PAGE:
J Psychiatry Neurosci 2015;40(1):28-37
Rébecca Robillard, PhD; Daniel F. Hermens, PhD; Sharon L. Naismith, DPsych; Django White; Naomi L. Rogers, PhD; Tony K.C. Ip, BSc(Hons); Sharon J. Mullin, BSc, MBMSc; Gail A. Alvares, BSc(Hons); Adam J. Guastella, PhD; Kristie Leigh Smith, BSc(psyc), MBMSc; Ye Rong, PhD; Bradley Whitwell, DipAppSc, LLB; James Southan, MN (NP); Nick Glozier, MA, MBBS, MSc, MRCPsych, FRANZCP, PhD; Elizabeth M. Scott, MBBS; Ian B. Hickie, FRANZCP
Background: The nature of sleep-wake abnormalities in individuals with mental disorders remains unclear. The present study aimed to examine the differences in objective ambulatory measures of the sleep-wake and activity cycles across young people with anxiety, mood or psychotic disorders.
Methods: Participants underwent several days of actigraphy monitoring. We divided participants into 5 groups (control, anxiety disorder, unipolar depression, bipolar disorder, psychotic disorder) according to primary diagnosis.
Results: We enrolled 342 participants aged 12–35 years in our study: 41 healthy controls, 56 with anxiety disorder, 135 with unipolar depression, 80 with bipolar disorder and 30 with psychotic disorders. Compared with the control group, sleep onset tended to occur later in the anxiety, depression and bipolar groups; sleep offset occurred later in all primary diagnosis groups; the sleep period was longer in the anxiety, bipolar and psychosis groups; total sleep time was longer in the psychosis group; and sleep efficiency was lower in the depression group, with a similar tendency for the anxiety and bipolar groups. Sleep parameters were significantly more variable in patient subgroups than in controls. Cosinor analysis revealed delayed circadian activity profiles in the anxiety and bipolar groups and abnormal circadian curve in the psychosis group.
Limitations: Although statistical analyses controlled for age, the sample included individuals from preadolescence to adulthood. Most participants from the primary diagnosis subgroups were taking psychotropic medications, and a large proportion had other comorbid mental disorders.
Conclusion: Our findings suggest that delayed and disorganized sleep offset times are common in young patients with various mental disorders. However, other sleep-wake cycle disturbances appear to be more prominent in broad diagnostic categories.
Submitted Oct. 30, 2013; Revised Feb. 22, Apr. 27, 2014; Accepted May 1, 2014; Early-released Sept. 9, 2014.
Acknowledgements: This study was funded from a National Health and Medical Research Council (NHMRC) Australia Fellowship awarded to I.B. Hickie and supported by the Sydney University Research Networks. R. Robillard received a postdoctoral training award from the Fonds de la recherche en santé du Québec. D.F. Hermens has received honoraria for educational seminars from Janssen-Cilag and Eli Lilly and is currently supported by a grant from the NSW Health, Mental Health and Drug & Alcohol Office. S.L. Naismith is supported by an NHMRC Career Development Award. E.M. Scott is the (unpaid) Clinical Director of Headspace Services at the Brain and Mind Research Institute (BMRI), the (unpaid) Coordinator of the Youth Mental Health Research Program at the BMRI, and Deputy Director of St Vincent’s Private Hospital Young Adult Mental Health Unit. She has received honoraria for educational seminars related to the clinical management of depressive disorders supported by Servier and Eli Lilly pharmaceuticals. She has participated in a national advisory board for the antidepressant compound Pristiq, manufactured by Pfizer. I.B. Hickie is supported by a NHMRC Australia Fellowship (No. 464914). He was a director of Headspace: The National Youth Mental Health Foundation until January 2012. He is the executive director of the BMRI, which operates 2 early‐intervention youth services under contract to Headspace. He is a member of the new Australian National Mental Health commission and was previously the CEO of Beyondblue: The National Depression Initiative. He has led a range of community‐based and pharmaceutical industry–supported depression awareness and education and training programs. He has led depression and other mental health research projects that have been supported by a variety of pharmaceutical partners. Current investigator‐ initiated studies are supported by Servier and Pfizer. He has received honoraria for his contributions to professional educational seminars supported by the pharmaceutical industry (including Servier, Pfizer, AstraZeneca, and Eli Lilly. No other competing interests declared.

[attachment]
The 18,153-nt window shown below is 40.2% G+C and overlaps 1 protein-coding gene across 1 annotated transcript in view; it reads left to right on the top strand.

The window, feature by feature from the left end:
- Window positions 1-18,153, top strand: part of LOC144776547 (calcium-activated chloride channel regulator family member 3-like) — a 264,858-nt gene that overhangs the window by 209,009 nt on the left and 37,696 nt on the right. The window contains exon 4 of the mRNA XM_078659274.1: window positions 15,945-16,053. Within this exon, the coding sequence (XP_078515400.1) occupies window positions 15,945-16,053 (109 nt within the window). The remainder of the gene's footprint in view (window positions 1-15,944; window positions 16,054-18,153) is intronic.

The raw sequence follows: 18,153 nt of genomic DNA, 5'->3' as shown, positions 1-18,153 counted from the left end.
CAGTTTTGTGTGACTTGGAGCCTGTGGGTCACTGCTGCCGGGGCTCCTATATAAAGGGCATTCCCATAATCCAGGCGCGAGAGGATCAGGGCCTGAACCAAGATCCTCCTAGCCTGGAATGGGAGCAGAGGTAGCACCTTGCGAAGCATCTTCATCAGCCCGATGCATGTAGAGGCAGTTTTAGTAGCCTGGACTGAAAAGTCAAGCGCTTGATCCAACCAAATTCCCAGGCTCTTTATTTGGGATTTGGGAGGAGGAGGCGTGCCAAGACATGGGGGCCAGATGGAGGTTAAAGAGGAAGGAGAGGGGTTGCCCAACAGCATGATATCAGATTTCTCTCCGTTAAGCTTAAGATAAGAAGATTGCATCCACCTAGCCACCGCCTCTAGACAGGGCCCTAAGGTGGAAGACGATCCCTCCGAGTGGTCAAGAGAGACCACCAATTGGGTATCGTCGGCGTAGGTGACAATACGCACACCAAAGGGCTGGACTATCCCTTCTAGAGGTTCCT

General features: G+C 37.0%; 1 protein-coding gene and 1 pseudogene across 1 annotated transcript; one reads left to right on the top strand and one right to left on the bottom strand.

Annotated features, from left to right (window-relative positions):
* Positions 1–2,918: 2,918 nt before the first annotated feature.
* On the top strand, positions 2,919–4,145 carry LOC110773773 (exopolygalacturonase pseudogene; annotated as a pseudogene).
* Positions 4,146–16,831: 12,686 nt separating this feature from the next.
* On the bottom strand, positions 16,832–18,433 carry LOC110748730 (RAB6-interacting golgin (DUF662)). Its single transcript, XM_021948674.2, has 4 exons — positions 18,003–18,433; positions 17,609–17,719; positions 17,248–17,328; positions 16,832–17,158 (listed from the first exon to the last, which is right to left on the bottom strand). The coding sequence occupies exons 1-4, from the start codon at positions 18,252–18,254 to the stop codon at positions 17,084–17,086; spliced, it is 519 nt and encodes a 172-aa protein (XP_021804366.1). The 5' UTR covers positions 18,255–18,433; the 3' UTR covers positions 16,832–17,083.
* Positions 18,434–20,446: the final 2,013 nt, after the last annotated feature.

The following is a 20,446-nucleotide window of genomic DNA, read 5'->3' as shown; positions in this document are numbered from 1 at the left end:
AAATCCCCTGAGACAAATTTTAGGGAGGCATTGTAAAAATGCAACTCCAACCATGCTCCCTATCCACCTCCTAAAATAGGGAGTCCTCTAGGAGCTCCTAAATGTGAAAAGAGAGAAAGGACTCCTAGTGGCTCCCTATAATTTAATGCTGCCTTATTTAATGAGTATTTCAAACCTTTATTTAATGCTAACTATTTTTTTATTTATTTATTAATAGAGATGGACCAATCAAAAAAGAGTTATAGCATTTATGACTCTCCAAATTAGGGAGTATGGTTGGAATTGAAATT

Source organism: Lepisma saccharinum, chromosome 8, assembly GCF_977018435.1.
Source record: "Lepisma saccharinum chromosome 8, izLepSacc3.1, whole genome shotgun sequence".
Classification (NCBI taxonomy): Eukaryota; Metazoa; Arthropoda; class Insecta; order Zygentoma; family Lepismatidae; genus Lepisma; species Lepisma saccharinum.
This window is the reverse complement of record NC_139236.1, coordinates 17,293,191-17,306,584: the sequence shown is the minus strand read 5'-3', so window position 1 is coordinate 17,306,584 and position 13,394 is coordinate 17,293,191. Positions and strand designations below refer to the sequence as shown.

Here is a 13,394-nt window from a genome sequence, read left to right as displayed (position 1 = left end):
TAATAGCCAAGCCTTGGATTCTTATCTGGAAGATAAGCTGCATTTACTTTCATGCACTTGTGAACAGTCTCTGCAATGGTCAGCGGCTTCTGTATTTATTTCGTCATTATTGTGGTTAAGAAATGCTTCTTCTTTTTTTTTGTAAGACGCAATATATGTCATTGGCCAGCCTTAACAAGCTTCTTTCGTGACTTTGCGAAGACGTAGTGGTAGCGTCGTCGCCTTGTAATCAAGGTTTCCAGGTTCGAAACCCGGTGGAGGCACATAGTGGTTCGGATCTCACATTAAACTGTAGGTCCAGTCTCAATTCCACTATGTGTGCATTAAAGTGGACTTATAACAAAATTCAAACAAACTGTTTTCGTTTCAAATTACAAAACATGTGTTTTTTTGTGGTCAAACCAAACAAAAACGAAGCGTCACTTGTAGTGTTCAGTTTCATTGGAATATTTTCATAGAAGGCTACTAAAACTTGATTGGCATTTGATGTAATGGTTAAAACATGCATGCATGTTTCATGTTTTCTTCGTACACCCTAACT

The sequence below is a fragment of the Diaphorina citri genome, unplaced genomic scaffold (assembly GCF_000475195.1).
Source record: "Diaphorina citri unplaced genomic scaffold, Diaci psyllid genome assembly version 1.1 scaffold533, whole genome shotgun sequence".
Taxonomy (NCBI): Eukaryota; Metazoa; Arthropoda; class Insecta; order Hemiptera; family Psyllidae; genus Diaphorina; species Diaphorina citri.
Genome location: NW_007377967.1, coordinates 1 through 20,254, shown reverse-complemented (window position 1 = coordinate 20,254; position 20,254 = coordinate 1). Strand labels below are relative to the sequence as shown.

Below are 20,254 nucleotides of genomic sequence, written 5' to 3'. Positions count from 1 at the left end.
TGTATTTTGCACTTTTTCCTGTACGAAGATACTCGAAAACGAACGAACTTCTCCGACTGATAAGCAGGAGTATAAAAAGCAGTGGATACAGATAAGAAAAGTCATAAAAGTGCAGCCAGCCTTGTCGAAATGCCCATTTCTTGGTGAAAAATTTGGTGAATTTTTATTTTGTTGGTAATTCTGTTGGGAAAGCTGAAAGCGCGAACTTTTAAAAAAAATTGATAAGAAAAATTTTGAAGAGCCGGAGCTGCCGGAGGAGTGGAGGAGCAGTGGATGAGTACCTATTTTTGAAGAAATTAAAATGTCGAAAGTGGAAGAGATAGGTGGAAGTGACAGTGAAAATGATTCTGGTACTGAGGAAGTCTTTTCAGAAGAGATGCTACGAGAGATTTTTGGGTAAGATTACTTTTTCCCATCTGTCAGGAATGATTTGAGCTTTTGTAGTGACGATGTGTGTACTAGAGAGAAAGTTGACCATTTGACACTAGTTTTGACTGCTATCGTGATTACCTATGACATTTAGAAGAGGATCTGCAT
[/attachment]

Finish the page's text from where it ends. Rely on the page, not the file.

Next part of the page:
Affiliations: Clinical Research Unit, Brain & Mind Research Institute, University of Sydney, Brain & Mind Research Institute, Camperdown NSW, Australia (Robillard, Hermens, Naismith, White, Mullin, Alvares, Guastella, Smith, Withwell, Southan, Glozier, Scott, Hickie); Concord Medical School, The University of Sydney, Concord Centre for Cardiometabolic Health in Psychosis, Hospital Road, Concord NSW, Australia (Rogers, Ip).
Contributors: D. Hermens, N. Rogers, A. Guastella, N. Glozier, E. Scott and I. Hickie designed the study. R. Robillard, S. Naismith, D. White, N. Rogers, T. Ip, G. Alvares, A. Guastella, K. Smith, B. Whitwell, and J. Southan acquired the data, which R. Robillard, D. White, S. Mullin, K. Smith, Y. Rong and I. Hickie analyzed. R. Robillard wrote the article, which all authors reviewed and approved for publication.
Correspondence to: I.B. Hickie, Brain & Mind Research Institute, University of Sydney, Level 4, 94 Mallett St., Camperdown NSW 2050 Australia; email@example.com